Avoiding Social Media After An Accident
While it’s common to want to post on social media after major experiences, whether they be good ones or bad, doing so after an accident is almost never a good idea. It can be tempting to let our friends and family know what happened and to update them on our status, but it’s important to remember that anything posted on a social media platform can end up being used against someone in his or her eventual legal case. Even when a platform has a strict privacy setting, information posted by a user can be used to damage an accident victim’s case.
Posing on Social Media Can Hurt Your Case
Protecting your accident claim is critical when attempting to negotiate a settlement or when going to court. One of the best ways to do this is to take a break from using social media as a main form of communication with the outside world. Insurance companies and legal teams often use postings to try and prove that someone wasn’t as injured as he or she claimed. Even though the posts, status updates, and photos may be used out of context in these attempts, they can still be effective, seriously damaging an injured party’s claim, casting doubt on who was at fault for an accident and the severity of an injury. Even a non-accident-related image, like a photo of a claimant from a friend’s birthday party, for instance, could be used as evidence that an accident victim’s injury didn’t actually impact his or her life to the degree claimed.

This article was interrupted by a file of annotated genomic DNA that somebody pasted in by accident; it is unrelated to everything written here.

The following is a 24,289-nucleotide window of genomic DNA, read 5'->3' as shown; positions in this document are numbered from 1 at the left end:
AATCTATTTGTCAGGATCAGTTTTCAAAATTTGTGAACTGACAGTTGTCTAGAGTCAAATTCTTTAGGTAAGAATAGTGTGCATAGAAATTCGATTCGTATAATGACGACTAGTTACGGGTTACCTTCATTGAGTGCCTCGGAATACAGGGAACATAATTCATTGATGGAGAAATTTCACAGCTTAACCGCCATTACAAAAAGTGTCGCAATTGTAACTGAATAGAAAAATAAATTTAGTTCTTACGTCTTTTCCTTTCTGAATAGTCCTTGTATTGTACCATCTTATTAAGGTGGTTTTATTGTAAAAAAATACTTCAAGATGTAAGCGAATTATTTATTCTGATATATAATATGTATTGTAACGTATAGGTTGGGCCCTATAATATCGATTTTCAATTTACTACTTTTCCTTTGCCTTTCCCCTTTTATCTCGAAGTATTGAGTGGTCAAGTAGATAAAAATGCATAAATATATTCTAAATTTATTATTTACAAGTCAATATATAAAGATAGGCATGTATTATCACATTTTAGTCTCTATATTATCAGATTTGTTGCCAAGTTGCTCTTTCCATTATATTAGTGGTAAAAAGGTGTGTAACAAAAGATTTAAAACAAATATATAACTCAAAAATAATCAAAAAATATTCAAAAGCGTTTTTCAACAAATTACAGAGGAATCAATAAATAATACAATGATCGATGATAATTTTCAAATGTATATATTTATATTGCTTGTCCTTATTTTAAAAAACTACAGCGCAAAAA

Examples of What Not to Post
There are a lot of different things that, when posted on social media, can hurt a person’s legal claim. We have, however, included a few of the most damaging, such as:
- Photos or videos from the scene of the accident;
- Photos of an accident victim’s injuries;
- Status updates on an accident victim’s recovery or well-being;
- Details about an injured party’s case, including who was involved;
- Pictures or details about a social event that the injured party is attending;
- Tagged photos of photos or videos from family and friends in which an accident victim is pictured; or
- Check-ins or status updates from a particular location.
Even if a social media user thinks that his or her privacy settings are secure, there are ways that information can become public. The only way to ensure that these kinds of posts aren’t unfairly used against an accident victim is to avoid posting at all, at least while a claim is being settled or litigated.
Call Today for Help with Your Case
Avoiding social media is a good idea for most accident victims, who could end up accidentally harming their claim by posting photos and status updates. At Anderson & Anderson, our dedicated Tampa personal injury lawyers and experienced support staff can help you avoid these kinds of pitfalls, all while working to strengthen your claim and help you achieve the best possible result. Call us at 813-251-0072 to set up a free consultation with a member of our legal team, or reach out to us via online message.